In the final stages of preparing to run an upcoming Legend of the Five Rings table-top campaign, I’m getting questions from players about the “right” way to play their Clans, their Schools, and their classes. L5R presents a society which is very unlike modern America, and the transition can be difficult or even jarring to new players.

One in particular asked me about how the Scorpion Clan functioned in the game setting, and how he might be an effective member while also contributing to the game as a whole. Having been a fan of the Scorpion since I first read about them in high school, and my long experience with L5R in general, I had a lot to say on the topic.

I hope the below information may be useful not only to my player but also to others who are interested in crafting realistic stories set in the Emerald Empire.

There are a few perspectives when it comes to playing a Scorpion the “right” way and, in the broader scope of the game, what it means to play one accurately to the setting changes with how the Scorpion are treated or presented in the setting itself. For some games the Scorpion are the underhanded yet in-your-face open secret like the Mob, where everyone knows that to mess with one of them is to suddenly have a need for arson insurance, but in those games I often find that Scorpion players (or NPCs) get short-shrift and are generally avoided entirely, because any “realistic” response from the Clan would be too heavy-handed from a GM perspective. Obviously the Scorpion, like most all other Clans, expect their members to take care of themselves and their own problems, but when it becomes an issue of optics and how the Clan or a family is viewed in court, then it becomes a big deal for the higher-ups.

For my games I prefer to have Scorpion viewed like car mechanics – even when dealing with the ones who appear open and honest, there’s always that nagging voice in the back of the mind “is this person screwing me?” due to the underlying distrust of the industry and those in it. It’s not to say that any one mechanic is or isn’t, or is or isn’t taking some small advantage where possible, but the subtle suspicion is there. It won’t stop you from dealing with them, particularly because they provide a valuable service, but the question lingers.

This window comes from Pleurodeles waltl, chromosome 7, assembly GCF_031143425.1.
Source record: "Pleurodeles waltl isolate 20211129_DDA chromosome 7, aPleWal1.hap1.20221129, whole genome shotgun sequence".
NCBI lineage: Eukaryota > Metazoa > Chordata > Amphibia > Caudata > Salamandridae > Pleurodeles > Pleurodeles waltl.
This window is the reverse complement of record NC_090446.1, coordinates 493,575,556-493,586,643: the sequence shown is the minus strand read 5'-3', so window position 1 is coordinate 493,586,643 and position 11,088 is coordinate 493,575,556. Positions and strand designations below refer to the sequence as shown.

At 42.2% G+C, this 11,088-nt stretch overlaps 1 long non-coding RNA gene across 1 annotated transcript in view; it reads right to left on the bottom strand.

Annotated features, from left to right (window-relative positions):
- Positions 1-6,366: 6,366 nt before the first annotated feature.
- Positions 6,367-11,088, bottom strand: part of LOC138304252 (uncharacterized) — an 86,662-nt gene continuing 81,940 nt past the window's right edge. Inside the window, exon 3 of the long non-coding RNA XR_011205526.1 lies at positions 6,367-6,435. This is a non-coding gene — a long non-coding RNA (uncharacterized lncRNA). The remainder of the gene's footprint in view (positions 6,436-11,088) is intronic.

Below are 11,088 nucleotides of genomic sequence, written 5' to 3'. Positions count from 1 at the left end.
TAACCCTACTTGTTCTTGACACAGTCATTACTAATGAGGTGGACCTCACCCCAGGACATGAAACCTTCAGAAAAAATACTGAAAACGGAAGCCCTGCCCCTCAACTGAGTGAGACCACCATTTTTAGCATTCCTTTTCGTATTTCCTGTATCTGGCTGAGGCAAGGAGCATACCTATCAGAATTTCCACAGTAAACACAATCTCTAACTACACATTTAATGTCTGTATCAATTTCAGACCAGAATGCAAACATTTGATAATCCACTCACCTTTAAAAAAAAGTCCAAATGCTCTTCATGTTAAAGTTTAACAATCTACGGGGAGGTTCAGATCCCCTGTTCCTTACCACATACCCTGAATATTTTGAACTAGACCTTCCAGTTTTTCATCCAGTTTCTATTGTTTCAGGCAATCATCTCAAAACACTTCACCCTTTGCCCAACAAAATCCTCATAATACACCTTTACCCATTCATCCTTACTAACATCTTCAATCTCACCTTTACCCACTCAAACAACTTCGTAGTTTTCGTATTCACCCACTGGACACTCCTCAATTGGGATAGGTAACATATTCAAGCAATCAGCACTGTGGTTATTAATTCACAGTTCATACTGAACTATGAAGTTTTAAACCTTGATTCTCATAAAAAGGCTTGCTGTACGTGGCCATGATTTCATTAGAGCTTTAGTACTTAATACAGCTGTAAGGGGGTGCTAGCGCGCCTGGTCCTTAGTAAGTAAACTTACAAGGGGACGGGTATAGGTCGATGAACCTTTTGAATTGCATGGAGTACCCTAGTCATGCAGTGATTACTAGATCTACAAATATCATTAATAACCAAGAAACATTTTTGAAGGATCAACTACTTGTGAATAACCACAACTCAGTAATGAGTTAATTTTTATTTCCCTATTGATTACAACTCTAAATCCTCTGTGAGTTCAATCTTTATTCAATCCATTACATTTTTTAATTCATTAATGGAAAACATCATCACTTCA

On the other hand, if you form a good bond with a mechanic and build a good rapport, you are going to be one happy individual, when it comes to your car. You’ll buy tires and not have to pay for an alignment, or he’ll replace that cracked windshield when he notices it during an inspection, that kind of thing. You’d never ask for those favors, because that would both be rude and change the dynamic of the relationship, but he’ll go out of his way to make sure you’re taken care of.

That’s how I like to present the Scorpion – by and large they are regular samurai without any sort of ulterior motivation or secret plots. That’s not to say the stereotype doesn’t exist for a reason, or that there are those with personal experiences that make them distrust or even hate the Clan, but the same could be said for samurai from all corner of the Empire.

The Scorpion Clan isn’t some single-minded blackmail web where any member can run up to any other member, whisper a code phrase, and get any help they need (no matter what some Crane artisans would have you believe). Like with all Clans they have a specific focus and a commitment to the Empire, but they also recognize that there are limits what results “polite society” can yield, and are by and large willing to do what is necessary to get the job done.

I would argue the Scorpion tend towards the “ends justify the means” school of thought. Also, a Scorpion who runs around having others solve their problems is being actively harmful to the Clan – other samurai have their own stuff to do, and setting their agendas aside to help you with yours is a burden. Though the Scorpion teach the utility and necessity of organization and cooperation, they also teach that each individual has been given the tools (whether innately or through their schooling) to solve their own issues. Don’t go to a sensei with “here’s my problem,” instead approach them with “here’s the situation, and here’s the opportunity I’ve identified. Would you approach this differently?”